Peter Herbolzheimer was born on December 31, 1935 in Bucharest, Romania and migrated from communist Romania to West Germany in 1951.Two years later he moved to the United States, settling in Michigan and enrolled in Highland Park High School in the graduating class of 1954. There, he was a staple in the musical choral groups and orchestra, and accompanied several groups on guitar who often performed for various organisations and corporate functions around the Detroit area.
Returning to Germany in 1957 he took up the valve trombone, playing in numerous jazz cellar open mic groups. Peter attempted to return to Michigan, but his visa was denied, so for one year he studied at the Nuremberg Conservatory. In the Sixties he played with the Nuremberg radio dance orchestra and with Bert Kämpfert’s orchestra. He went on to play in the pit orchestra of Hamburg theater, then formed his Rhythm Combination and Brass for which he wrote most of the arrangements.
This big band had an international lineup of eight brass with saxophonist Herb Geller, Allan Botschinsky, Art Farmer, Dusko Goykovich, Palle Mikkelborg, Ack van Rooyen and Jiggs Whigham. The rhythm section had Dieter Reith, Philip Catherine, Niels-Henning Ørsted Pedersen, Bo Stief, Alex Riel, Grady Tate, and Nippy Noya. In the late 1970s the band toured successfully with a “jazz gala” program featuring guest stars such as Esther Phillips, Stan Getz, Nat Adderley, Gerry Mulligan, Toots Thielemans, Clark Terry, Albert Mangelsdorff, Dianne Reeves and Chaka Khan.
The Seventies and Eighties had Herbolzheimer writing music for the opening of the 1972 Olympic Games in Munich, won the International Jazz Composers Competition 1974 in Monaco and was the arranger and conductor and led his orchestra for virtually every major German television network and accompanied visiting American musicians such as Ella Fitzgerald, Benny Goodman, Sammy Davis, Jr., Dizzy Gillespie and Al Jarreau.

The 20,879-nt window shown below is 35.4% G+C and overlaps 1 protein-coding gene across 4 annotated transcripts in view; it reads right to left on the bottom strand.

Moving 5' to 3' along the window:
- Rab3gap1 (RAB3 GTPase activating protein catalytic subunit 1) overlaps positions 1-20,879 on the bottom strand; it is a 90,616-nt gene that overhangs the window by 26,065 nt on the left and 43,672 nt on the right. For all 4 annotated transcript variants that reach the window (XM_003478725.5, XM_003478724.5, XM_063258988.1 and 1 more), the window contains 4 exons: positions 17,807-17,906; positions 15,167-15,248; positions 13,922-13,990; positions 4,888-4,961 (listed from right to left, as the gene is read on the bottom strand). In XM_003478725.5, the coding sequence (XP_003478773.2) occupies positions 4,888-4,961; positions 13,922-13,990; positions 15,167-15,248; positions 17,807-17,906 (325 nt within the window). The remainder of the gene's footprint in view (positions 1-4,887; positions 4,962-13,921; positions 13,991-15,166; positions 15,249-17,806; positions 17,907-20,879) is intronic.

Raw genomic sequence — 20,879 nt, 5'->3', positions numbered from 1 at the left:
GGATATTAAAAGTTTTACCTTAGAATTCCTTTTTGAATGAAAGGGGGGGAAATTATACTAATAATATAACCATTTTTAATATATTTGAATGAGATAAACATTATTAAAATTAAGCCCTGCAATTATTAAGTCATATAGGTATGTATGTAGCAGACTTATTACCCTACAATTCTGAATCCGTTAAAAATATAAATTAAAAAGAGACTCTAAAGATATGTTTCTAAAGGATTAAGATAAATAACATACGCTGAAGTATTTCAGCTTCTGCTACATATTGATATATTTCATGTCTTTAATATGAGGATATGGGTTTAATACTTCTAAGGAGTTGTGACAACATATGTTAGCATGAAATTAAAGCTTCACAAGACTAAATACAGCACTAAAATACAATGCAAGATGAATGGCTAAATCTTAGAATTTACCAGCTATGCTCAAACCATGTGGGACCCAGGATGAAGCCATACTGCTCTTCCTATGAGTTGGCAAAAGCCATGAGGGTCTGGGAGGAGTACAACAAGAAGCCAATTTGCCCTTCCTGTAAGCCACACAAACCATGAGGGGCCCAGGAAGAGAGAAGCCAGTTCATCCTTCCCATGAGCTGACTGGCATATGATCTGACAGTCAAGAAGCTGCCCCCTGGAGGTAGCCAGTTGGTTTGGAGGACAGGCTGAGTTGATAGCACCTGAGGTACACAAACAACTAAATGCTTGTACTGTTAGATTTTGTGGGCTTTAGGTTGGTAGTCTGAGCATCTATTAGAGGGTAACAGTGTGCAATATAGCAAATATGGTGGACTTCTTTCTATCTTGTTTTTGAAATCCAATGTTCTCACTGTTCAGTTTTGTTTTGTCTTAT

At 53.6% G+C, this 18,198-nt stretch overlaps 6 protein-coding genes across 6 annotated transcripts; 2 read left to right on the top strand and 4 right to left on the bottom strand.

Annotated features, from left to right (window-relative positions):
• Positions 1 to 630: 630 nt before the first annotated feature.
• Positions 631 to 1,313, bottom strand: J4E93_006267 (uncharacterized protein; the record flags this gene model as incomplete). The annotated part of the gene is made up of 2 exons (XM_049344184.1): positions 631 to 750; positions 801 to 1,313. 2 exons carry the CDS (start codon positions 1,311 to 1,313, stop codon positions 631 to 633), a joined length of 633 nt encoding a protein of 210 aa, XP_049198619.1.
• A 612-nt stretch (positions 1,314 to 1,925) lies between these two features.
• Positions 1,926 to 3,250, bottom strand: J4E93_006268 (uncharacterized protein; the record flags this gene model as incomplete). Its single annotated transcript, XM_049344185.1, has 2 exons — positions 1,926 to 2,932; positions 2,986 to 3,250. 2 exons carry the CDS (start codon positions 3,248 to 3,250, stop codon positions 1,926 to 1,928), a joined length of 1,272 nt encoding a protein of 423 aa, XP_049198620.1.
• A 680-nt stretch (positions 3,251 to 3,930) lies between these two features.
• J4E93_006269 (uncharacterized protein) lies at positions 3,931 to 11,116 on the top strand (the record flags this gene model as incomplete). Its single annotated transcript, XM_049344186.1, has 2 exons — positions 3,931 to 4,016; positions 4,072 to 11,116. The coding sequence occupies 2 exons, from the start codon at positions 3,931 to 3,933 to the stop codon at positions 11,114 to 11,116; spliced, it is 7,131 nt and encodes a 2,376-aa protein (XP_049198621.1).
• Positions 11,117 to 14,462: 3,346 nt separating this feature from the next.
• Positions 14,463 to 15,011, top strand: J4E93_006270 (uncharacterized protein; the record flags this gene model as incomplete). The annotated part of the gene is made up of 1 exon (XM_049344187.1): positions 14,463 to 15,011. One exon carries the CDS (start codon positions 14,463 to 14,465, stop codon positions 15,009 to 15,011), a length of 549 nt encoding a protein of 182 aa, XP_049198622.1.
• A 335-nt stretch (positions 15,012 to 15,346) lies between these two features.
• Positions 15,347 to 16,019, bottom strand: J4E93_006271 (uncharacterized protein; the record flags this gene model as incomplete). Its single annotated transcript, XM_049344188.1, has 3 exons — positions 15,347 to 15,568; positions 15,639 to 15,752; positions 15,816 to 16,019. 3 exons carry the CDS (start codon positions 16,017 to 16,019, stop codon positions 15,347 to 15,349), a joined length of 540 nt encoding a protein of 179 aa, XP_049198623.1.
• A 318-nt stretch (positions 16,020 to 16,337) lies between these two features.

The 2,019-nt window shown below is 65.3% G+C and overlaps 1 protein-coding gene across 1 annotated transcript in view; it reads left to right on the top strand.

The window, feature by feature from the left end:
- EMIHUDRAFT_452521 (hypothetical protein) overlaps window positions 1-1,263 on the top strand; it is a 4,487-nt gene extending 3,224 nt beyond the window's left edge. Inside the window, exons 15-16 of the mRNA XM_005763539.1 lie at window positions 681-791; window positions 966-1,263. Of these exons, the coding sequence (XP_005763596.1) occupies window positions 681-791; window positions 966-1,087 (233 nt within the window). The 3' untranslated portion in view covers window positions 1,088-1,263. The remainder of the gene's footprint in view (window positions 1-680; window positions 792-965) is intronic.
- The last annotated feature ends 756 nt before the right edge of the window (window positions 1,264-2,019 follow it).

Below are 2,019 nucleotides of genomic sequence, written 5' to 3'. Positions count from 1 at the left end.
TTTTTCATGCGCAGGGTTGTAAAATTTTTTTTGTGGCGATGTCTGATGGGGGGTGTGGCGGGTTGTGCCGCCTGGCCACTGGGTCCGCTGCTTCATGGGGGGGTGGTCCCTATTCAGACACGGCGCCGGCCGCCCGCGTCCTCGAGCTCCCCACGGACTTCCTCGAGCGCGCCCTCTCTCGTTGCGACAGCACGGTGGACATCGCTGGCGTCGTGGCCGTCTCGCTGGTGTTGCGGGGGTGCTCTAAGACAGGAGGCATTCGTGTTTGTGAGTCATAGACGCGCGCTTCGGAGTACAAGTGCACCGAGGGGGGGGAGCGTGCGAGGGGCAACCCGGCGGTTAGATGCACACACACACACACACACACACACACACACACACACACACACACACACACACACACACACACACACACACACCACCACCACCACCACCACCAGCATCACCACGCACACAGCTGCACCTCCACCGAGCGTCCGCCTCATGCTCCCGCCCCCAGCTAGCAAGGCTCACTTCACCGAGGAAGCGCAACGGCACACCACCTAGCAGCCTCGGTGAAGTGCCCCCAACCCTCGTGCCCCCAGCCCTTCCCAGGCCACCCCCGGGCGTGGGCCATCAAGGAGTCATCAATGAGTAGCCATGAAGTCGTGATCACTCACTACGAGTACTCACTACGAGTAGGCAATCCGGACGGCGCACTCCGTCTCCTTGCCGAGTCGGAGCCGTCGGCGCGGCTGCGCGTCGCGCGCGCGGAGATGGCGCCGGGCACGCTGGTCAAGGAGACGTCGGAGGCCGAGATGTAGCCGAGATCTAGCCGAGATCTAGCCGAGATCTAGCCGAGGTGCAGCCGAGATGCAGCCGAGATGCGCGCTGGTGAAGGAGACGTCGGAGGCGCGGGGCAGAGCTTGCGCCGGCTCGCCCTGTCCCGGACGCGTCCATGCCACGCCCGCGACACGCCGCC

Between 1987 and 2006 he was the musical director of Germany’s national youth jazz orchestra, the Bundes Jazz Orchester, conducted regular workshops and clinics for big band jazz and was chosen as the music director, arranger and conductor of the European Jazz Band, which toured throughout Europe until 2009. Trombonist and bandleader Peter Herbolzheimer passed away at age 74 in Cologne, Germany on March 27, 2010.
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David Nathaniel Baker Jr. was born on December 21, 1931 in Indianapolis, Indiana and took up the trombone attending Crispus Attucks High School. He went on to matriculate through Indiana University, earning his Bachelor and Master degrees in Music, having studied with J. J. Johnson, János Starker, and George Russell.
His first teaching position was at Lincoln University in Jefferson, Missouri in 1955, a historic black institution, but Baker had to resign his position under threats of violence after he had eloped to Chicago, Illinois to marry white opera singer Eugenia (“Jeanne”) Marie Jones. Thriving in the Indianapolis jazz scene of the time, he was as a mentor of sorts to Indianapolis-born trumpeter Freddie Hubbard. Forced to abandon the trombone due to a jaw injury that left him unable to play, he subsequently learned to play cello.